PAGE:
Stein Eriksen sat nobly, like a marble statue, in a downtown hotel lobby recently. One look made you want to sign up for ski school.
It wasn't just the turtleneck sweater, or the lilting Scandinavian accent, or the way he ordered a glass of Chardonnay, or that you swore you saw this guy in the movies once chasing Sean Connery down the Alps with bullets flying out of his ski poles.
It was more that Eriksen, who turns 65 on Dec. 11, looks 50 if he looks a day. He is skiing's walking billboard.
Not many men can call themselves ambassadors. Eriksen can. When he's not gliding down the slopes at his Deer Valley Resort in Utah, which is 80 to 90 days most winters, he's traveling the world, spreading the word.
Eriksen was in Los Angeles recently to lend his legend to the Ski Dazzle weekend at the Los Angeles Convention Center. What they do, basically, is prop Eriksen up on stage and wait for the cash registers to start ringing.
When people ask what skiing is all about, they point to Stein.
When people ask how skiing might change their body shape or their outlook, even as the Social Security checks roll in, they point to Stein.
"Skiing has really been my life," he says. "I don't see why it has to end at a certain age, as long as I don't have any severe handicaps."
It has been some life. There was that Christmas nearly 60 years ago when the hickory skis and bear-trap bindings first appeared under the tree in his home outside Oslo. There was World War II, when the Nazis stormed into Norway, then into the Eriksens' home, almost discovering a pewter dish holding illegal underground correspondence from England.
There was the young Stein, training illegally in the Norwegian backwoods because Nazis had outlawed open races in Oslo.
There was 1952, the year Eriksen won the Olympic gold medal in giant slalom at the Games of his hometown, Oslo. There were the Hollywood years, after Eriksen moved to America and began schmoozing Gary Cooper and other celebs.
There has always been Eriksen's gorgeous skiing style, born of an era when skiers had to race nimbly around slalom poles, not slam through them as some of today's skier-linebackers do.
Eriksen admits he milks his style for promotional purposes.
"I've been a recreational skier ever since I came to this country about 40 years ago," he said. "My goal has been to sell the product from the most positive, attractive way. I don't want to look like I'm fighting my way down the mountain."
The fight is to keep up with Stein, who doesn't spend much time in the lodge.
Would you believe he never wakes up sore after a hard day of skiing?
"I honestly don't," he says. "I feel good. Very good. I've been very lucky with my knees and very lucky with my back."
You imagine the movie of Eriksen's life might have starred a young Dean Martin in a T-top convertible, on his way to Lake Tahoe, surrounded by the Gold Diggers.
But Eriksen says reputations are misleading.
"I don't over-indulge in liquor or eating," he said. "I take a drink, but it's very conservative. I couldn't do that with all the racing I've done. You cannot come out there in the morning with a hangover and say, 'I'm going to ski another time.' "
That does not easily explain Alberto Tomba, the Italian Olympic ski champion who, some say, never met a nightclub he didn't like.
Just an act?
"Of course," Eriksen said. "I know how serious he has to be. You don't become the best in the world by doing what the press wants him to do, bringing him in by helicopters, closing all the nightclubs in Rome. All this is BS. This guy has not built up his body just sitting around being a playboy. That might be the image. Skiing is a romantic thing. You live in a different world. You live in a happy world."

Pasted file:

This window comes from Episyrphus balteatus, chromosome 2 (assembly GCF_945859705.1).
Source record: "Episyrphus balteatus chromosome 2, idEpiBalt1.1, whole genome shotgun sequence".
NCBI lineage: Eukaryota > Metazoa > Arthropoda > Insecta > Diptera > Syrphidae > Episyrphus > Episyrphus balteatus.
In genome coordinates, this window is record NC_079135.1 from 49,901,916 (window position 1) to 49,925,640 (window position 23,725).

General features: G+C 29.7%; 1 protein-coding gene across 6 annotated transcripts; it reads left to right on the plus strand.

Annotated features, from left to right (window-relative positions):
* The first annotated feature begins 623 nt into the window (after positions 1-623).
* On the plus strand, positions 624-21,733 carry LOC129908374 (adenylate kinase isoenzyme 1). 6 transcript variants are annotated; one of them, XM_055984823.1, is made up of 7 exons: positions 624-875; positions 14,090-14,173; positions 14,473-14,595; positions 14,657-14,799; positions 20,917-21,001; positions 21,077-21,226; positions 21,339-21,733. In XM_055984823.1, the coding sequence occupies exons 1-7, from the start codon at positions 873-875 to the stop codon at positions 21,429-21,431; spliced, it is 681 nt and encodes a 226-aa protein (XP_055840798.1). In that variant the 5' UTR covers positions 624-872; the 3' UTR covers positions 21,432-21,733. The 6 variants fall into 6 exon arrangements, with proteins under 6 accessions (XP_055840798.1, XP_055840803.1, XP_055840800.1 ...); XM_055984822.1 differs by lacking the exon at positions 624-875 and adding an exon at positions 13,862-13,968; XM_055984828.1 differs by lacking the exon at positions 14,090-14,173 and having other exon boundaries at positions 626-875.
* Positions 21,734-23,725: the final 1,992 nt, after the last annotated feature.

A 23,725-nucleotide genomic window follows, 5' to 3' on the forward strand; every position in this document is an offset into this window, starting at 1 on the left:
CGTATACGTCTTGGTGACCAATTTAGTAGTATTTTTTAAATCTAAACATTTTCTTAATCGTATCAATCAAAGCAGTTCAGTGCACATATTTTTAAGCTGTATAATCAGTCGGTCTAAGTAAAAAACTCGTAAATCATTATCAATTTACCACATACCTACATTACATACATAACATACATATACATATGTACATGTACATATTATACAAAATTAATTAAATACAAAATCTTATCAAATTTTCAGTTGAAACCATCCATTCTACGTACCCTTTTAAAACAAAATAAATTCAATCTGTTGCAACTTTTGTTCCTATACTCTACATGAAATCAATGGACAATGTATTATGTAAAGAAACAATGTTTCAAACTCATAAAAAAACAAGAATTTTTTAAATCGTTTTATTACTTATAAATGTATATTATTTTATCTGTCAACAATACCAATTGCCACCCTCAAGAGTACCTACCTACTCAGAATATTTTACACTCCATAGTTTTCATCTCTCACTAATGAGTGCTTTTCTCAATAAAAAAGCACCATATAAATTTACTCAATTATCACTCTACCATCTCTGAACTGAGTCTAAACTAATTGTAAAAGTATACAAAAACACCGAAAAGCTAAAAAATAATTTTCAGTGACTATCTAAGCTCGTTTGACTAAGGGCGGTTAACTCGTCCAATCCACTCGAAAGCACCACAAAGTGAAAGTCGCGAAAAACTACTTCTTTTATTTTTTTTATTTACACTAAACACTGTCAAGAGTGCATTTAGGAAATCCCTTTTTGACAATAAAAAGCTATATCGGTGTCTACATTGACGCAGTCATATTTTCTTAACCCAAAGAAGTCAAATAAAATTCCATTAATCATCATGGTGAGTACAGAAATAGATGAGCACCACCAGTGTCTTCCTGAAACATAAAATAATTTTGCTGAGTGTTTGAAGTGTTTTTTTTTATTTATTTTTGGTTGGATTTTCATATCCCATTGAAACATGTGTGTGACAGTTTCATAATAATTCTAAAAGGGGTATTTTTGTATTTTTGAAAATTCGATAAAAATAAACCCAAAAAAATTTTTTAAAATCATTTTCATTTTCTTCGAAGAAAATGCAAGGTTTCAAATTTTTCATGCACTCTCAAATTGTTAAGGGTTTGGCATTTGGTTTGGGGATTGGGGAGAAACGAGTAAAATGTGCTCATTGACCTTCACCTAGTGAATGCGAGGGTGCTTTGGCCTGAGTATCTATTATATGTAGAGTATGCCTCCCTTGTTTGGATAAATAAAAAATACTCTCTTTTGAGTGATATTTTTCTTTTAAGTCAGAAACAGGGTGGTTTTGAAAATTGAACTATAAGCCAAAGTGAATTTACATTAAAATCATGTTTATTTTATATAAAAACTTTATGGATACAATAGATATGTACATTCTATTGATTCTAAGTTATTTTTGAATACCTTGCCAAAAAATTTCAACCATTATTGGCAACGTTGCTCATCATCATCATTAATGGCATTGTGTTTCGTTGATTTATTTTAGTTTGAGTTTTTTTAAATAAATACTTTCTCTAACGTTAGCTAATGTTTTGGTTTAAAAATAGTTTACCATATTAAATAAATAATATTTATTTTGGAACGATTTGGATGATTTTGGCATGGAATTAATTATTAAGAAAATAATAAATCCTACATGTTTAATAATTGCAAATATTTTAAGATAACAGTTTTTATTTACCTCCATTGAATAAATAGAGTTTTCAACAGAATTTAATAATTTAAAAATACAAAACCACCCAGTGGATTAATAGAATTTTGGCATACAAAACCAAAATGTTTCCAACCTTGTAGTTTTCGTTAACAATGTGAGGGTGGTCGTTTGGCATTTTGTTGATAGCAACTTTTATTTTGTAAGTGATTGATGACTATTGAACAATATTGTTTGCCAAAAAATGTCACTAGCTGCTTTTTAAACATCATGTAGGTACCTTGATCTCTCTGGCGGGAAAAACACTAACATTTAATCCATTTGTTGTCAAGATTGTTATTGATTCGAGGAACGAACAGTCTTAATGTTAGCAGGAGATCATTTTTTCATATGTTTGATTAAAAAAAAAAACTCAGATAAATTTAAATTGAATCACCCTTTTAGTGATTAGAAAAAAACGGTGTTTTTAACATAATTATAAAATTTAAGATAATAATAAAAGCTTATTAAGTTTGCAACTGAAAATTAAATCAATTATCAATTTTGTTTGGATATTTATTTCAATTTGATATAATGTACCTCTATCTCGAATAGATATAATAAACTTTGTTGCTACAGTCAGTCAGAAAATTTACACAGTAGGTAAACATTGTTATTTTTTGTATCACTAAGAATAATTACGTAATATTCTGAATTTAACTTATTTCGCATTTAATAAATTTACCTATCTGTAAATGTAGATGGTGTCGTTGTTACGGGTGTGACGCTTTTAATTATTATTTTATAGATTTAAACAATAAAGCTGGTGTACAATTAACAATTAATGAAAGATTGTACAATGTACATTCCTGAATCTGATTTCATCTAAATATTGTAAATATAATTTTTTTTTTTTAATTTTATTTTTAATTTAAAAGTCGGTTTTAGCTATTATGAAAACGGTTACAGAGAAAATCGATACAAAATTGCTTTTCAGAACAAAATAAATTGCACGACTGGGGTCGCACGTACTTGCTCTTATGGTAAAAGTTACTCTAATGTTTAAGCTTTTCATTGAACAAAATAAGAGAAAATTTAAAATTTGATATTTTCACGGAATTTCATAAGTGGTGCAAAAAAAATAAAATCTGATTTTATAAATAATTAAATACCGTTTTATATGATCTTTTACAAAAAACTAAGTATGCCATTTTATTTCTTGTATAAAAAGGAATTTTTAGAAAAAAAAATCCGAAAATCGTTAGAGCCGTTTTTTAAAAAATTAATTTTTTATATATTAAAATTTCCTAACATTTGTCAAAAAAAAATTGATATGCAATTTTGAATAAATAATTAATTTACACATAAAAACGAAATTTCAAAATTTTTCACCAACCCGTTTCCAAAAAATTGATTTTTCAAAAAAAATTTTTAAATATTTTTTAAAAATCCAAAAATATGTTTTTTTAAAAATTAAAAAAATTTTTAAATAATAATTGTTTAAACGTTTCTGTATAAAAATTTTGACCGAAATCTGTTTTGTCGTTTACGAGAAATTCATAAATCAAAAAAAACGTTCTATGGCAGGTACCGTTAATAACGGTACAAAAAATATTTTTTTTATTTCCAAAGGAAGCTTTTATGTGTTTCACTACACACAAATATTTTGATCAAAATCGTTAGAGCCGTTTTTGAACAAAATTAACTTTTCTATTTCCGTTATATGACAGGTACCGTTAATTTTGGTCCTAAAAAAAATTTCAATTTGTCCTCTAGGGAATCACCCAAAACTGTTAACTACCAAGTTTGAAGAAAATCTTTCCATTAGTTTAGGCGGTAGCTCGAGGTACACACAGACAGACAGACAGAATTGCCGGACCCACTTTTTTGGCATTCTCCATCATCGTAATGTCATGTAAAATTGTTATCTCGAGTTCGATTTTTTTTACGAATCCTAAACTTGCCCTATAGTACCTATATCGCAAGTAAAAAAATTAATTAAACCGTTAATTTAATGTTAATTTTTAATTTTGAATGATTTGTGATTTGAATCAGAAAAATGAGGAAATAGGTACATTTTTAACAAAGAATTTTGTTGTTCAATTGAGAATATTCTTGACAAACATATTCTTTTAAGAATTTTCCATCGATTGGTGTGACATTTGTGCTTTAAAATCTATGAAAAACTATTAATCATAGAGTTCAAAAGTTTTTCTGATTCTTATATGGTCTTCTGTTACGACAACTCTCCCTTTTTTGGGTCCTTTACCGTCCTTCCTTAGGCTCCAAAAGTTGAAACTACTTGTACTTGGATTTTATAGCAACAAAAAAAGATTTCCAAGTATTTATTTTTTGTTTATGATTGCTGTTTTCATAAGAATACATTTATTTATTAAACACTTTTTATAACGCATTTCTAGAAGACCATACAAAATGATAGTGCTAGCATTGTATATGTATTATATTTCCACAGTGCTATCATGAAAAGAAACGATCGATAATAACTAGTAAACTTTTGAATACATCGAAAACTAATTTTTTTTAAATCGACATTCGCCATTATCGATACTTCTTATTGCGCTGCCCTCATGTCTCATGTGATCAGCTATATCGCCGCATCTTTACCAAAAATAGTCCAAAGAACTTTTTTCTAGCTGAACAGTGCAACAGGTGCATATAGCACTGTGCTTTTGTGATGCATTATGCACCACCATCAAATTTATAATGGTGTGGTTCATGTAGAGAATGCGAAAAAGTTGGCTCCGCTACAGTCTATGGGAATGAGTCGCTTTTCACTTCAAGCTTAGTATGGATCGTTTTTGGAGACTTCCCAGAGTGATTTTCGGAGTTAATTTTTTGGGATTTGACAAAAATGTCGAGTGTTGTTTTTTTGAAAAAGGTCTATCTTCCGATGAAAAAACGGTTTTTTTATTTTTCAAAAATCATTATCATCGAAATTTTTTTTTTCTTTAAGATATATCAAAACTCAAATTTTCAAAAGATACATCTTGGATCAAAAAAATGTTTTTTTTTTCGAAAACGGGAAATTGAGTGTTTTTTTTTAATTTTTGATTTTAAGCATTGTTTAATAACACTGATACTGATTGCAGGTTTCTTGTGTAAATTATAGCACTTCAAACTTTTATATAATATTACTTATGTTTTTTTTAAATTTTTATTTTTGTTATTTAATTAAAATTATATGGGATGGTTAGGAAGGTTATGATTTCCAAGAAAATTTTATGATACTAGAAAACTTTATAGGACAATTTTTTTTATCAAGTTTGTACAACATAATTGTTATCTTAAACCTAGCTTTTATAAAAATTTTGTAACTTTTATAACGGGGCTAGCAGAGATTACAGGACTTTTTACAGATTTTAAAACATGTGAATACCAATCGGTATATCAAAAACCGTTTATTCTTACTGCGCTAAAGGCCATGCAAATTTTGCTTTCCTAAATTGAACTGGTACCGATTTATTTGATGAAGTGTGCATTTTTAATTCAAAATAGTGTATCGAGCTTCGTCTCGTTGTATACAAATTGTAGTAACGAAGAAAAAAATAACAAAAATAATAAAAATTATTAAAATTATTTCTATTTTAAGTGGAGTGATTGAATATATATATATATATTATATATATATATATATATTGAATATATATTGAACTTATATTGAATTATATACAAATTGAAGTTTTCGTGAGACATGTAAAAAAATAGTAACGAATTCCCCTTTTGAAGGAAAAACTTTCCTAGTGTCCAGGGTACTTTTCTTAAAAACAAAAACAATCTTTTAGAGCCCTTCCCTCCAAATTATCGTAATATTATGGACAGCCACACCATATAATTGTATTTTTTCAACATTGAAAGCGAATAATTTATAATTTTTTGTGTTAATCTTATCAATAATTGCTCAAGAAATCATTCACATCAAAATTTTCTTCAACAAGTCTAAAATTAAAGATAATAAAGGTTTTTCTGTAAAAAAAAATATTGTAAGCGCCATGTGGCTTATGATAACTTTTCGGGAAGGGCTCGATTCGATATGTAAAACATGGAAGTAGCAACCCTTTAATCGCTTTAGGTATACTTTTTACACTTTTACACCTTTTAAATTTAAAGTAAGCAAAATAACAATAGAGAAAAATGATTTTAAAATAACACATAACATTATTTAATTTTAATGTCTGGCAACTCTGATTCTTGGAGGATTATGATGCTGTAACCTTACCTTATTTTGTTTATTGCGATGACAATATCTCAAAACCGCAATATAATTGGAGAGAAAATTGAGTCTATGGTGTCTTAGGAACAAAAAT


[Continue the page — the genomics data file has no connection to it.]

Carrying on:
Eriksen has spent his entire life trying to spread his happiness.
In March, Eriksen and film maker Warren Miller will be co-hosts on a skiing trip to Norway to kick off ceremonies leading to the 1994 Winter Games in Lillehammer.
Lillehammer will mark Eriksen's return to Norway and the 42nd anniversary of his gold-medal run in Oslo.
You would have thought he might have slowed down since then.
Southland ski areas with snow-making capabilities are already open for business. Bear Mountain in Big Bear was the first to open, on Nov. 11, and is operating four lifts that service seven major trails. . . . Snow Summit has three lifts in operation and two major runs open, top to bottom. Summit is reporting a one- to two-foot base.
Snow Valley near Running Springs is "blowing snow 24 hours a day," a spokeswoman said. It has three of its 13 chairs operating and hopes to have six chairs open this weekend. . . . Mountain High in Wrightwood is operating four lifts to the top and reports a base of one to three feet. Thanks to freezing temperatures, it too has been able make snow all week. . . . Snow Summit, because it limits ticket sales, recommends reservations for busy weekends: (714) 866-5841.
In the Sierra, Mammoth Mountain has been open since Nov. 1, its earliest opening in 20 years. Mammoth reports three to four feet of packed powder on the upper mountain and two to four feet on the lower runs.
On the international race circuit, the U.S. women open the World Cup season this weekend for slalom and giant slalom at Park City, Utah. Julie Parisien, the top-ranked woman slalom skier in the world, won a warm-up race last weekend at Beaver Creek, Colo. . . . A.J. Kitt, the United States' top-ranked skier in the men's downhill, and ranked fifth in the world, is recovering from a left ankle sprain he suffered while playing basketball Nov. 10 at the U.S. ski team's training camp in Beaver Creek. Kitt is expected to be off his skis for as long as a month, which would eliminate him from the opening event in the World Cup downhill season Dec. 4 in Val d'Isere, France.